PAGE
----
The Tilray Rally is disappearing because investors’ concerns about pot stocks prevail

The Tilray Rally is disappearing because investors' concerns about pot stocks prevail

Canadian cannabis titan Tilray Inc. succumbed to a third consecutive day, giving up much of a rally posted recently after income that were floated by acquisitions and a rebranding – – moves pointed toward fortifying its worldwide reach in the face of stiff competition at home. Tilray has seen its stock collapse in the previous year alongside rival Canopy Growth Corp. what’s more other Canadian cannabis licensed suppliers, known as Lp’s, in the midst of domestic rivalry and the stalled move toward U.S. federal legitimization of marijuana.

“No one knows if those Canadian LPs will ever be able to come to the U.S., and even if they were allowed, they have a real uphill battle versus U.S. companies that already have licenses and complete businesses up and running on this side of the border,” said Dan Ahrens, a portfolio manager at AdvisorShares in Bethesda, Maryland. “But at least Tilray — and even Canopy to a lesser extent — have inroads to the U.S. through acquisitions or partnerships.”

Canada’s marijuana-market leader still rose about 7 per cent this week, thanks to a 14 per cent surge on Monday, when it reported better-than-expected results and said it was repositioning itself as a global consumer packaged-goods “powerhouse.” Demand for its cannabis brands, craft beer and hemp products boosted profits, the company said.

The question now is whether the companies’ moves to broaden their reach outside Canada will be enough to put a floor under their shares.

Tilray Chief Executive Officer Irwin Simon said on a conference call with analysts Monday that he doesn’t see U.S. federal legalization for at least the next two years.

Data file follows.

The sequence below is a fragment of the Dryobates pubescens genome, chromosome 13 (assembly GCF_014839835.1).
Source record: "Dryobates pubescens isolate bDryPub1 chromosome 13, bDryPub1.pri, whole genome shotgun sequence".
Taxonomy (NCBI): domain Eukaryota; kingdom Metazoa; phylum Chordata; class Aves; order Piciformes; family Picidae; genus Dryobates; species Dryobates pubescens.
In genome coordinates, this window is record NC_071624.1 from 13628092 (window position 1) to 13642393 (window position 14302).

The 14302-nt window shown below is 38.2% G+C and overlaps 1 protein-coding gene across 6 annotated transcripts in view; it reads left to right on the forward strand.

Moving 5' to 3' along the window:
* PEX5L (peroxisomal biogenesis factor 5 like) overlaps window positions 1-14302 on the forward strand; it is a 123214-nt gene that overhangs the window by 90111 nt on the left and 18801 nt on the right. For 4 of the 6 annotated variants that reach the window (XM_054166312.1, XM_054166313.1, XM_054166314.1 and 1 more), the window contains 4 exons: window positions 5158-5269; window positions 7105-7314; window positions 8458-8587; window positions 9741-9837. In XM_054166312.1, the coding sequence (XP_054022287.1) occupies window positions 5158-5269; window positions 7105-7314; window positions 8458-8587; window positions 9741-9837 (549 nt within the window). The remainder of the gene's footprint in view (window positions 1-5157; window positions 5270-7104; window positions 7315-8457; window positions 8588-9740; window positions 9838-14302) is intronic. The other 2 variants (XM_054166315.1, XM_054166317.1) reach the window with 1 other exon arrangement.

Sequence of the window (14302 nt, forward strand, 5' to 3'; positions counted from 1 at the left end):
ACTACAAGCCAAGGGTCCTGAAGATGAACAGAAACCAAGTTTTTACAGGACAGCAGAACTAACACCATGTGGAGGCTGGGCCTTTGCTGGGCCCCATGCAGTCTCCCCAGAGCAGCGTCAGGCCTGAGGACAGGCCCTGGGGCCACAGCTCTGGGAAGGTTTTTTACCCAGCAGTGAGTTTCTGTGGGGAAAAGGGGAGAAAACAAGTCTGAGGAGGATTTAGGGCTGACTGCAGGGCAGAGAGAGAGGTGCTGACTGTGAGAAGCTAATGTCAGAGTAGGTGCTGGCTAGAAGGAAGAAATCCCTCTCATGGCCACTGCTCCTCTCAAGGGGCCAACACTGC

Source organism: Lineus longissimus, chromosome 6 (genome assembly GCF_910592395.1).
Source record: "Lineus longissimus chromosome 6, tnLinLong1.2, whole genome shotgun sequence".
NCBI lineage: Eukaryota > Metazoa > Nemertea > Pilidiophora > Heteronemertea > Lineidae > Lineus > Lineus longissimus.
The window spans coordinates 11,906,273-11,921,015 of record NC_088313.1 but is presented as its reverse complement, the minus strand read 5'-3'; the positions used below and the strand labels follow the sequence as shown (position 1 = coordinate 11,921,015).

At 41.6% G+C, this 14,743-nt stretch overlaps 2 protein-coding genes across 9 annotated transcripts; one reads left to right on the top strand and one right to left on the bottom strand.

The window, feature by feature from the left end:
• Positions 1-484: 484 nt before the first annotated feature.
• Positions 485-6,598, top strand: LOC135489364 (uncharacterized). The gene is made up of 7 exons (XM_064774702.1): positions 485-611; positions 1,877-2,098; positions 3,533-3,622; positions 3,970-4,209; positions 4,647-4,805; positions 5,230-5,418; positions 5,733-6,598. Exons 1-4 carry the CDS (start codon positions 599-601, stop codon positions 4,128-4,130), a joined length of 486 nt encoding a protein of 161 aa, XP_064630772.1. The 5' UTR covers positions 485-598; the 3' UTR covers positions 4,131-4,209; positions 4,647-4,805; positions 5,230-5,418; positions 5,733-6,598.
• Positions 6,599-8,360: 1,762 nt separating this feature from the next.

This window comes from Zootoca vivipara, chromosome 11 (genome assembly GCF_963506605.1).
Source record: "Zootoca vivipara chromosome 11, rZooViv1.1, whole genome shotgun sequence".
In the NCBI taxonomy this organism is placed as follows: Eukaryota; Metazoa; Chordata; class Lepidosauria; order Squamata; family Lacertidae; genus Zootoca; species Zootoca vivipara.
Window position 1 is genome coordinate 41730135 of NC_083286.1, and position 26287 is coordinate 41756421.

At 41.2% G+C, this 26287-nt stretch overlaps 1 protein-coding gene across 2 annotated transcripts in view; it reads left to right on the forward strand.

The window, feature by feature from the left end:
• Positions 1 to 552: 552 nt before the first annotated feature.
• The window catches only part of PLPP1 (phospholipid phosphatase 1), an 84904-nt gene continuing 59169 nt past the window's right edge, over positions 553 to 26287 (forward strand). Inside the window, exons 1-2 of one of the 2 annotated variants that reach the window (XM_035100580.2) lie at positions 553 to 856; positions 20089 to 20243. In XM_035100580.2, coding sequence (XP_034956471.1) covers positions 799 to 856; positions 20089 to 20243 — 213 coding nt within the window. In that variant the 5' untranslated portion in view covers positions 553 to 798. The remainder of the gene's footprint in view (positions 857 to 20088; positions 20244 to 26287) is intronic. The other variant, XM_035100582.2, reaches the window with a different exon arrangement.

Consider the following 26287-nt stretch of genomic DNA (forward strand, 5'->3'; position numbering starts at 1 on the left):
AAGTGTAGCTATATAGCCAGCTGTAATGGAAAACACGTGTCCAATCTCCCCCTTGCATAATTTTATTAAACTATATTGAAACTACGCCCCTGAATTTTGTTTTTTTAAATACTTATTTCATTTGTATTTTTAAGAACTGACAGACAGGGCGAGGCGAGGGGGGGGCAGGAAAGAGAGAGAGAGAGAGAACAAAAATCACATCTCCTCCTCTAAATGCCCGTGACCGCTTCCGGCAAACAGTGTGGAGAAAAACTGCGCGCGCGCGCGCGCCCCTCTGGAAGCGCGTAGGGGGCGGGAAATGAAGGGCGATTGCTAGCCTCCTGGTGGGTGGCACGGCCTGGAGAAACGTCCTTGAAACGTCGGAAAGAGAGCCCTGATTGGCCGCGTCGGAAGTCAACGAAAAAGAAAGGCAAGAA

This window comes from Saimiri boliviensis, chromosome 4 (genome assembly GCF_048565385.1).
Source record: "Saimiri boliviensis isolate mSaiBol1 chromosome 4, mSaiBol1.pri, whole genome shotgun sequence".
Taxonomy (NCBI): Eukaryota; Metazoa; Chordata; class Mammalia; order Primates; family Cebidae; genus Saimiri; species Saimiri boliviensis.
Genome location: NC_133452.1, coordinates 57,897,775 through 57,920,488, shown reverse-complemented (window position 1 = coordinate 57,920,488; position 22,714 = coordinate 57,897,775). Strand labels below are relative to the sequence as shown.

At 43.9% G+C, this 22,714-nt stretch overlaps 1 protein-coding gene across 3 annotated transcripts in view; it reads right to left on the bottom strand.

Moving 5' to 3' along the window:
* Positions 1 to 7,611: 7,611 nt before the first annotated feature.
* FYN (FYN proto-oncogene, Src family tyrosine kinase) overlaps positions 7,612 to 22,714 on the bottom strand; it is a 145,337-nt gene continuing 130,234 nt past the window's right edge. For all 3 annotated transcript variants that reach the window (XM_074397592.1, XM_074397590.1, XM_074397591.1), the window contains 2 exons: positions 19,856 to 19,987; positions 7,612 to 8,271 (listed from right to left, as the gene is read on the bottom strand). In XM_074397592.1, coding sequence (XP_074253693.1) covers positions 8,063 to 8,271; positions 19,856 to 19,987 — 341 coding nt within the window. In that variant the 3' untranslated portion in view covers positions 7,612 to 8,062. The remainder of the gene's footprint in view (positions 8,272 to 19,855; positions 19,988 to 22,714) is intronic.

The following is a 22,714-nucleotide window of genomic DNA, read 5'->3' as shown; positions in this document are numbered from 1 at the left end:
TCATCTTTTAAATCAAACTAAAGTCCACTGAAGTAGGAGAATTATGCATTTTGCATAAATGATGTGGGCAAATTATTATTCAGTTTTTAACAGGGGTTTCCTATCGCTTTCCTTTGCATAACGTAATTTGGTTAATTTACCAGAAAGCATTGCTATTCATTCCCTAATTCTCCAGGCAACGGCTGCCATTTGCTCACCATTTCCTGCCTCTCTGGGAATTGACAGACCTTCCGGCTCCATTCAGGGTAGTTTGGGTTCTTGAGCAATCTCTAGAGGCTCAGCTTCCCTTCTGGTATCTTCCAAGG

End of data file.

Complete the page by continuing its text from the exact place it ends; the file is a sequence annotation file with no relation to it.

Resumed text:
Tilray is down around 90 per cent from a peak in February 2021, reached on speculation that U.S. lawmakers would overhaul the nation’s marijuana laws. Canopy has lost roughly 85 per cent since then. Wall Street buy recommendations are few and far between, and the key for investors remains U.S. federal legalization, which would allow Canadian licensed producers to sell cannabis south of the border.

“The longer legalization takes, the more the U.S. cannabis companies will grow and consolidate the industry,” said Pablo Zuanic, an analyst at Cantor Fitzgerald LP, who gives both Tilray and Canopy neutral ratings. “It will be more difficult for the Canadian companies to start from scratch, and they would need to acquire the larger U.S. multistate operators.”

With pressure mounting from smaller players, Tilray’s share of Canada’s adult-use market tumbled to 12 per cent last quarter, from 20 per cent a year earlier, according to Raymond James Financial Inc. Canopy, the largest Canadian cannabis company by market capitalization, saw its share drop to 8 per cent from 13 per cent.

Tilray struck a deal in December to buy Breckenridge Distillery, a Colorado-based producer of spirits. In August, it announced a stake in California-based MedMen Enterprises Inc., which could grow if the U.S. legalizes cannabis federally. It also combined with Aphria Inc. to better position for growth in the U.S. and Europe. Canopy, meanwhile, has a deal to buy New York-based marijuana company Acreage Holdings Inc., pending U.S. federal legalization. It’s also betting on beer and alcohol, through Constellation Brands Inc., which owns a stake in Canopy.

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